Janus Posts Flat Quarter

The company beats estimates, however.
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Asset manager

Janus Capital Group


posted flat third-quarter earnings Thursday but managed to top analysts' estimates.

For the quarter ended Sept. 30, the Denver fund shop made $51.3 million, or 22 cents a share. That's up from the year-ago $50.9 million, or 22 cents a share. Revenue slipped to $238 million from $257 million a year earlier.

Excluding nonrecurring charges, Janus earned $34.3 million, or 15 cents a share, in the quarter ended Sept. 30. That's down from $62.4 million, or 27 cents a share, in the year-ago period. Still, the company's results were a penny ahead of the Wall Street analyst consensus estimate.

The news comes as the fund giant tries to shake off the effects of last year's mutual fund scandal. Janus' investment management business reported third-quarter 2004 operating income of $53.5 million and operating margins of 24.9%, compared with operating income of $80.3 million and operating margins of 31.3% in the third quarter 2003. Third-quarter 2004 adjusted operating income and margins totaled $66.3 million and 30.8%, respectively, compared with $91.9 million and 35.8%, respectively, in the third quarter of 2003.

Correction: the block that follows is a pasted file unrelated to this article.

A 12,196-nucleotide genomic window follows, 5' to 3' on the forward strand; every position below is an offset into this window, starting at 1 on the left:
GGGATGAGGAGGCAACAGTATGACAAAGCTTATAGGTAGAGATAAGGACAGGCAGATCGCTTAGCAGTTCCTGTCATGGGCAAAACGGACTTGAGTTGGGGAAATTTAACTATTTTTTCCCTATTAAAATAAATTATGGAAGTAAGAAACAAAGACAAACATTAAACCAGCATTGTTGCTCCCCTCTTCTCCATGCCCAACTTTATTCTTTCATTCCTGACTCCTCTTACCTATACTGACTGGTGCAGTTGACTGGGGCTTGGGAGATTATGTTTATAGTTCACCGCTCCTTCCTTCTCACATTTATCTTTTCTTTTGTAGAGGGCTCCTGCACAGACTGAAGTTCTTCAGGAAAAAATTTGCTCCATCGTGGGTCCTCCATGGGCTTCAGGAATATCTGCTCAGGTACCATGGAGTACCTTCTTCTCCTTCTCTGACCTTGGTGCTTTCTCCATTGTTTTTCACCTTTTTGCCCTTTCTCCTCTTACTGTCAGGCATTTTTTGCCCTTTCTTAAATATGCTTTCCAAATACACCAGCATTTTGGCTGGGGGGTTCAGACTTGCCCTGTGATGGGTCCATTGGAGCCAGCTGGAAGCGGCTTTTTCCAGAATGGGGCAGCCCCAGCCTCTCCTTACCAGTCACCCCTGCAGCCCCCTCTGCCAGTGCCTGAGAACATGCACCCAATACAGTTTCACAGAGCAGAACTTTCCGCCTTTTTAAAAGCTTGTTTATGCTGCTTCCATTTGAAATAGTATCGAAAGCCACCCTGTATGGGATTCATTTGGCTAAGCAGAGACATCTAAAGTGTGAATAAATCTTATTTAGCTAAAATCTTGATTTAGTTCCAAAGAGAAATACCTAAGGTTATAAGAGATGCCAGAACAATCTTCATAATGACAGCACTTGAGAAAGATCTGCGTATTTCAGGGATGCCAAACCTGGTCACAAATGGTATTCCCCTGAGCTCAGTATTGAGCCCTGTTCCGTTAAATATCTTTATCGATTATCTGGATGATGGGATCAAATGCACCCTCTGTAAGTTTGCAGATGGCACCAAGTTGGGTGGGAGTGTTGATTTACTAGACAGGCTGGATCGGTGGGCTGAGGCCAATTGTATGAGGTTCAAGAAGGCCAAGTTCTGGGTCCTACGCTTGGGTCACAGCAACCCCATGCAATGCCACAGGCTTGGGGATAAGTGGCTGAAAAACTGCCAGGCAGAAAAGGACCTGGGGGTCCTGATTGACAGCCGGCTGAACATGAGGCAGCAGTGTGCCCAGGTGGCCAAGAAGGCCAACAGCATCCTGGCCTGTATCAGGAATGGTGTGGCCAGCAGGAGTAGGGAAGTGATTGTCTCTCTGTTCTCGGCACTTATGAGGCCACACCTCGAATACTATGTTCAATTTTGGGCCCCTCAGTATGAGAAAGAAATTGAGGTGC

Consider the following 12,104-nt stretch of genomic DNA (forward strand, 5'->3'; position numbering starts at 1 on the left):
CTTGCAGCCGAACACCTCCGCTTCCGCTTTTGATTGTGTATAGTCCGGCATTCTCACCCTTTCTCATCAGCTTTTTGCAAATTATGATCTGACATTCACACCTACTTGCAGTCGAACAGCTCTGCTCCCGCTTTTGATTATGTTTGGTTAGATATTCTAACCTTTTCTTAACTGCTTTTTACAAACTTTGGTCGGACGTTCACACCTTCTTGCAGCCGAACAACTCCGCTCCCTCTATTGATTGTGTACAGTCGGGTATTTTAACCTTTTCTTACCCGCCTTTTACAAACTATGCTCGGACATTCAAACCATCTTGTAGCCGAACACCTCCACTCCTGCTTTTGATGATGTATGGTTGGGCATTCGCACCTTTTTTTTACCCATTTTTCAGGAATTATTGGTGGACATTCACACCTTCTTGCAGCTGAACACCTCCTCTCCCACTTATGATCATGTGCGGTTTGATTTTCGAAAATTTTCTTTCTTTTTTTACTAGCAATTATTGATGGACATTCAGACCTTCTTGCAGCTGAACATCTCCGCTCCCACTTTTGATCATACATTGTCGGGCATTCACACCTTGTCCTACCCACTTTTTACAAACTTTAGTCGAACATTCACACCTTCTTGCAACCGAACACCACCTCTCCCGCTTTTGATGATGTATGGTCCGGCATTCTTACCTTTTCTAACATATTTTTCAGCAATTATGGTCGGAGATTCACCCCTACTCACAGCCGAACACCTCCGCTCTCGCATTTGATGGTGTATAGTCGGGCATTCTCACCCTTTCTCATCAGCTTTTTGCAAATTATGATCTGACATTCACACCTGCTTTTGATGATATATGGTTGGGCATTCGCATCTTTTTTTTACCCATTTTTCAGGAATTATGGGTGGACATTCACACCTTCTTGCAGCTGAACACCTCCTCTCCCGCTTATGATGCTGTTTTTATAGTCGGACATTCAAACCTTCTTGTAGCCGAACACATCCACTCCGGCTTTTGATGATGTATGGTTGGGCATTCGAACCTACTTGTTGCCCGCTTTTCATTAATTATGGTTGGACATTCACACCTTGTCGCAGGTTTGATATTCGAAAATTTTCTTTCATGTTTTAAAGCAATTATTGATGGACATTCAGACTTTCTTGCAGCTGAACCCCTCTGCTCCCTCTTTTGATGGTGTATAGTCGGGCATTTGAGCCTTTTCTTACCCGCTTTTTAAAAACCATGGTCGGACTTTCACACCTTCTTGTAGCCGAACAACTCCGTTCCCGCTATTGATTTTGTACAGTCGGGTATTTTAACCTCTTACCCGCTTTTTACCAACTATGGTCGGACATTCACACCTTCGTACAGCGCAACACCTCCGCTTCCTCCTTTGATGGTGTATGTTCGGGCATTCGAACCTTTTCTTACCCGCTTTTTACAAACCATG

The decline in operating results was primarily due to lower average assets under management and the previously disclosed reduction of management fees that became effective July 1, 2004. The fee reduction was a result of an agreement with regulators due to Janus' role in the mutual fund market-timing scandal.

Comparing the first nine months of 2004 with the same period last year, the investment management segment reported improved adjusted operating income and margins despite lower revenue. Janus says it achieved those improvements while increasing compliance-related expenditures and eliminating the use of soft dollars for third-party research and services, a pair of reforms also brought to bear by last year's industrywide scandal.

"We're setting the tone at the top," said CEO Steve Scheid, "by instituting a series of corporate governance measures and strengthening our internal controls. At the same time, we're moving from a time of transition to one of proactive execution. As we build our business, we're shifting from defense to offense -- while always making fundholders' interests our top priority."

Early Thursday, Janus was flat at $14.74.